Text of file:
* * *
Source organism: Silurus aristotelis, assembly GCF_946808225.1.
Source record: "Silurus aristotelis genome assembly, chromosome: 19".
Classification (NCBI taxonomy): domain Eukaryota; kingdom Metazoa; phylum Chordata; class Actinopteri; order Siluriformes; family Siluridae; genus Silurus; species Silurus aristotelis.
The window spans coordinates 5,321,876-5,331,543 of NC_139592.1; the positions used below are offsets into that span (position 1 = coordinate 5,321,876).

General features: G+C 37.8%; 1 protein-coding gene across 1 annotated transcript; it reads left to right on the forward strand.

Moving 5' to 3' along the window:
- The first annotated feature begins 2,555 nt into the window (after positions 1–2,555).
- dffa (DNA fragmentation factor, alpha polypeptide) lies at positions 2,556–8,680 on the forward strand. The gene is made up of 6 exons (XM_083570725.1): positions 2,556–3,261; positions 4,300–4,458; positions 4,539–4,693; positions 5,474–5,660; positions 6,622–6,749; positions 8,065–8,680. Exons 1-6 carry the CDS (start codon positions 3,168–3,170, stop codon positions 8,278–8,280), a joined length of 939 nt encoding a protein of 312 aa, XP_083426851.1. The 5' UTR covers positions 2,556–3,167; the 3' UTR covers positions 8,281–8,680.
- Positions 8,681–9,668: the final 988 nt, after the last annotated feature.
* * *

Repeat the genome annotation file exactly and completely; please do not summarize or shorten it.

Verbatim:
Source organism: Silurus aristotelis, assembly GCF_946808225.1.
Source record: "Silurus aristotelis genome assembly, chromosome: 19".
Classification (NCBI taxonomy): domain Eukaryota; kingdom Metazoa; phylum Chordata; class Actinopteri; order Siluriformes; family Siluridae; genus Silurus; species Silurus aristotelis.
The window spans coordinates 5,321,876-5,331,543 of NC_139592.1; the positions used below are offsets into that span (position 1 = coordinate 5,321,876).

General features: G+C 37.8%; 1 protein-coding gene across 1 annotated transcript; it reads left to right on the forward strand.

Moving 5' to 3' along the window:
- The first annotated feature begins 2,555 nt into the window (after positions 1–2,555).
- dffa (DNA fragmentation factor, alpha polypeptide) lies at positions 2,556–8,680 on the forward strand. The gene is made up of 6 exons (XM_083570725.1): positions 2,556–3,261; positions 4,300–4,458; positions 4,539–4,693; positions 5,474–5,660; positions 6,622–6,749; positions 8,065–8,680. Exons 1-6 carry the CDS (start codon positions 3,168–3,170, stop codon positions 8,278–8,280), a joined length of 939 nt encoding a protein of 312 aa, XP_083426851.1. The 5' UTR covers positions 2,556–3,167; the 3' UTR covers positions 8,281–8,680.
- Positions 8,681–9,668: the final 988 nt, after the last annotated feature.